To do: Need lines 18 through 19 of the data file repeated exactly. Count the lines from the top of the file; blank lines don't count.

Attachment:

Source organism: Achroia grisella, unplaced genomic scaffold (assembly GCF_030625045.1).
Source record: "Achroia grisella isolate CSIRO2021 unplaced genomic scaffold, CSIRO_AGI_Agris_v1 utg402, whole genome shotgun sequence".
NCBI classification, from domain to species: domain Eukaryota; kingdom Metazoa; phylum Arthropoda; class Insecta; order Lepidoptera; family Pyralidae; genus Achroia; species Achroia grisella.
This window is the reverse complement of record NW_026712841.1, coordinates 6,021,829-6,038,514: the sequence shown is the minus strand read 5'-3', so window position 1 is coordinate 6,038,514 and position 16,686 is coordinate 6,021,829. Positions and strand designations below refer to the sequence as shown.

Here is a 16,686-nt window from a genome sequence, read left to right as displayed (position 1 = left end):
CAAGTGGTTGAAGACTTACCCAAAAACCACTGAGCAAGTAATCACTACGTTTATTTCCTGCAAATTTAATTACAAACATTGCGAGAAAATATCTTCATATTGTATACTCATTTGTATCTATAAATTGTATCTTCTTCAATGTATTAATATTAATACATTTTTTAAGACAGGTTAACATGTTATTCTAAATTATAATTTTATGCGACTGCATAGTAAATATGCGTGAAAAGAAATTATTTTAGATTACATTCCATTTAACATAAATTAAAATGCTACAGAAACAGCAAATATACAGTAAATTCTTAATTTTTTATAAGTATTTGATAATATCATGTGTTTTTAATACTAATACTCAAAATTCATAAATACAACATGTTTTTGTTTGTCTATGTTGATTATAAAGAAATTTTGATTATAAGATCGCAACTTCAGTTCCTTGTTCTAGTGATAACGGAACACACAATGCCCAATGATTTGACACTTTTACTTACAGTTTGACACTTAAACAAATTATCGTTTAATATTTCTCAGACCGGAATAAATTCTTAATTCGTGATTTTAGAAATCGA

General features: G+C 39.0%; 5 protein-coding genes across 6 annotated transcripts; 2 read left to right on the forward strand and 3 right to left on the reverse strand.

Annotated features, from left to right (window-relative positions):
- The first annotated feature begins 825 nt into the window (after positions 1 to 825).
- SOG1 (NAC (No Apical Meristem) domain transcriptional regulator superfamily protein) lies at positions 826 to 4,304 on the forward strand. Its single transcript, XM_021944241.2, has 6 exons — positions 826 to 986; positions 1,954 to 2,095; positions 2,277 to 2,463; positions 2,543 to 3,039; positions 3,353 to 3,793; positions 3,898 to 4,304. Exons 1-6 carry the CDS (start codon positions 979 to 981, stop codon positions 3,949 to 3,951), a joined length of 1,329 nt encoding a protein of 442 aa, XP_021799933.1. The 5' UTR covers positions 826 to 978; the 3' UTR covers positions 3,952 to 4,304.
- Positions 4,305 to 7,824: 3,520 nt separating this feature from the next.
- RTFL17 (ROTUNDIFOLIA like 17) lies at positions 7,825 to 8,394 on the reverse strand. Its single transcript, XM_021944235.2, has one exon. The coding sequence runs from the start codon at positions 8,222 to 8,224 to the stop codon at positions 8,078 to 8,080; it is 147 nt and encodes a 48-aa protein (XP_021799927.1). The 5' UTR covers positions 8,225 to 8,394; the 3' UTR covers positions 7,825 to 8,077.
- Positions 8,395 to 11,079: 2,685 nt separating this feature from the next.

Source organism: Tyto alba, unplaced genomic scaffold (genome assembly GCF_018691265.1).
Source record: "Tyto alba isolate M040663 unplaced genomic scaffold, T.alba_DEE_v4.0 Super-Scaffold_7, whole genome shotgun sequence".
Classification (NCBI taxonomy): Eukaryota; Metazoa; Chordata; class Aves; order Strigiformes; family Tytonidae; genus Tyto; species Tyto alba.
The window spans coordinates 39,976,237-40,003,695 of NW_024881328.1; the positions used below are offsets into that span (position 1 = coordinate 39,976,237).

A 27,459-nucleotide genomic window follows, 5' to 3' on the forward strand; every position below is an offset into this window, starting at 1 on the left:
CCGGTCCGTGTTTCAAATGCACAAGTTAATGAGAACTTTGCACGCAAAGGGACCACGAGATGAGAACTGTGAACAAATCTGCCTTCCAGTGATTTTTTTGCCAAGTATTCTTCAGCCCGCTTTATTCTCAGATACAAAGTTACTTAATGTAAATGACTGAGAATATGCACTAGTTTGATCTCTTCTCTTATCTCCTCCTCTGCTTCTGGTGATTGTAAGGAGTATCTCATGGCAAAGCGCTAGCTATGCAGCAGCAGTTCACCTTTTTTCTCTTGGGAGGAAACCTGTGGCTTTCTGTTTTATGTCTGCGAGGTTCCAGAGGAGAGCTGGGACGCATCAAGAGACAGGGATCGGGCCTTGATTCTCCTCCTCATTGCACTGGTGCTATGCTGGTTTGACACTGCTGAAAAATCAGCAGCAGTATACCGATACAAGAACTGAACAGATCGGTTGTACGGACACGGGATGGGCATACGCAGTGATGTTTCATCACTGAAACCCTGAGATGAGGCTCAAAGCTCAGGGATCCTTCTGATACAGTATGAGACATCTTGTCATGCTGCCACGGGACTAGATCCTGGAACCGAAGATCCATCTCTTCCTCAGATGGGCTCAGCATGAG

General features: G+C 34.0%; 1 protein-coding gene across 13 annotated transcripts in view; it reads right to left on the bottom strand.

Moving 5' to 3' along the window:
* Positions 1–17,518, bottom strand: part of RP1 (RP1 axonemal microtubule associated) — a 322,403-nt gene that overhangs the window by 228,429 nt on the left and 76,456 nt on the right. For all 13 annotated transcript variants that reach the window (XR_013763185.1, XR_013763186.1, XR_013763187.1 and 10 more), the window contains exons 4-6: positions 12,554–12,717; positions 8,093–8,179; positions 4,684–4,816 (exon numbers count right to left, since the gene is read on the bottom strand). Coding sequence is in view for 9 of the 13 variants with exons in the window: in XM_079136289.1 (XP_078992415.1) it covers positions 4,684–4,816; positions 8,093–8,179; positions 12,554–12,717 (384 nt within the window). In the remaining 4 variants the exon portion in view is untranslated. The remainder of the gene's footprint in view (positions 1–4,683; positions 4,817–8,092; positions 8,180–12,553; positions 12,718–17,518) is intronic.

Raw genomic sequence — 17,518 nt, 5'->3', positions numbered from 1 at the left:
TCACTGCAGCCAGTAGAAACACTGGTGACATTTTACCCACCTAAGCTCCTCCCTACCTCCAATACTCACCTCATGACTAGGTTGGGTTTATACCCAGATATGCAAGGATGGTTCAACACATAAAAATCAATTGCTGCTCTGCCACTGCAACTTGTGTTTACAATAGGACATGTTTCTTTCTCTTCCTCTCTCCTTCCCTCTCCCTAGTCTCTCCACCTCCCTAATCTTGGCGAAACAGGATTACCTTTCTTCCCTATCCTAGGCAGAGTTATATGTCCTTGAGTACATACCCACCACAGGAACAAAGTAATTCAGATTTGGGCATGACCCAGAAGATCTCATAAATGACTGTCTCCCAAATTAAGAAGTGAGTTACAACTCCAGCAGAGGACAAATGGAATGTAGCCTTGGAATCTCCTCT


A 27,459-nucleotide genomic window follows, 5' to 3' on the forward strand; every position below is an offset into this window, starting at 1 on the left:
CCGGTCCGTGTTTCAAATGCACAAGTTAATGAGAACTTTGCACGCAAAGGGACCACGAGATGAGAACTGTGAACAAATCTGCCTTCCAGTGATTTTTTTGCCAAGTATTCTTCAGCCCGCTTTATTCTCAGATACAAAGTTACTTAATGTAAATGACTGAGAATATGCACTAGTTTGATCTCTTCTCTTATCTCCTCCTCTGCTTCTGGTGATTGTAAGGAGTATCTCATGGCAAAGCGCTAGCTATGCAGCAGCAGTTCACCTTTTTTCTCTTGGGAGGAAACCTGTGGCTTTCTGTTTTATGTCTGCGAGGTTCCAGAGGAGAGCTGGGACGCATCAAGAGACAGGGATCGGGCCTTGATTCTCCTCCTCATTGCACTGGTGCTATGCTGGTTTGACACTGCTGAAAAATCAGCAGCAGTATACCGATACAAGAACTGAACAGATCGGTTGTACGGACACGGGATGGGCATACGCAGTGATGTTTCATCACTGAAACCCTGAGATGAGGCTCAAAGCTCAGGGATCCTTCTGATACAGTATGAGACATCTTGTCATGCTGCCACGGGACTAGATCCTGGAACCGAAGATCCATCTCTTCCTCAGATGGGCTCAGCATGAG